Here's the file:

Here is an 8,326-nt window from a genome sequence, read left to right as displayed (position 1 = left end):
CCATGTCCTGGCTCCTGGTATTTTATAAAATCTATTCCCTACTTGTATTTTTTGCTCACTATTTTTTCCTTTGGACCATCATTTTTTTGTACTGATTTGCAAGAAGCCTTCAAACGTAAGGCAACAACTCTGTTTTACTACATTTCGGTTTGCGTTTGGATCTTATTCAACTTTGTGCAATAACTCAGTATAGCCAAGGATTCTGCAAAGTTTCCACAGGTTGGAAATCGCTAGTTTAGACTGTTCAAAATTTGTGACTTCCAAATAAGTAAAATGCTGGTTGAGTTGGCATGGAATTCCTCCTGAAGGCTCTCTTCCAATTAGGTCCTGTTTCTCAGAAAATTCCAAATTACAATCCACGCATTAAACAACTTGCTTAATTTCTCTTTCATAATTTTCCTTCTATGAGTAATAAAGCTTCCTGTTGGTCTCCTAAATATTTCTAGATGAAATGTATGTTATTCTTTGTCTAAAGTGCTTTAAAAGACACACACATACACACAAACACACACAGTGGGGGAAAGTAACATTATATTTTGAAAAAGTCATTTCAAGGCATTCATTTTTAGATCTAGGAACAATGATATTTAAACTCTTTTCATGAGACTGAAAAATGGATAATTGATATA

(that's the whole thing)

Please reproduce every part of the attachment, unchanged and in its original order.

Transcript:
Here is an 8,326-nt window from a genome sequence, read left to right as displayed (position 1 = left end):
CCATGTCCTGGCTCCTGGTATTTTATAAAATCTATTCCCTACTTGTATTTTTTGCTCACTATTTTTTCCTTTGGACCATCATTTTTTTGTACTGATTTGCAAGAAGCCTTCAAACGTAAGGCAACAACTCTGTTTTACTACATTTCGGTTTGCGTTTGGATCTTATTCAACTTTGTGCAATAACTCAGTATAGCCAAGGATTCTGCAAAGTTTCCACAGGTTGGAAATCGCTAGTTTAGACTGTTCAAAATTTGTGACTTCCAAATAAGTAAAATGCTGGTTGAGTTGGCATGGAATTCCTCCTGAAGGCTCTCTTCCAATTAGGTCCTGTTTCTCAGAAAATTCCAAATTACAATCCACGCATTAAACAACTTGCTTAATTTCTCTTTCATAATTTTCCTTCTATGAGTAATAAAGCTTCCTGTTGGTCTCCTAAATATTTCTAGATGAAATGTATGTTATTCTTTGTCTAAAGTGCTTTAAAAGACACACACATACACACAAACACACACAGTGGGGGAAAGTAACATTATATTTTGAAAAAGTCATTTCAAGGCATTCATTTTTAGATCTAGGAACAATGATATTTAAACTCTTTTCATGAGACTGAAAAATGGATAATTGATATA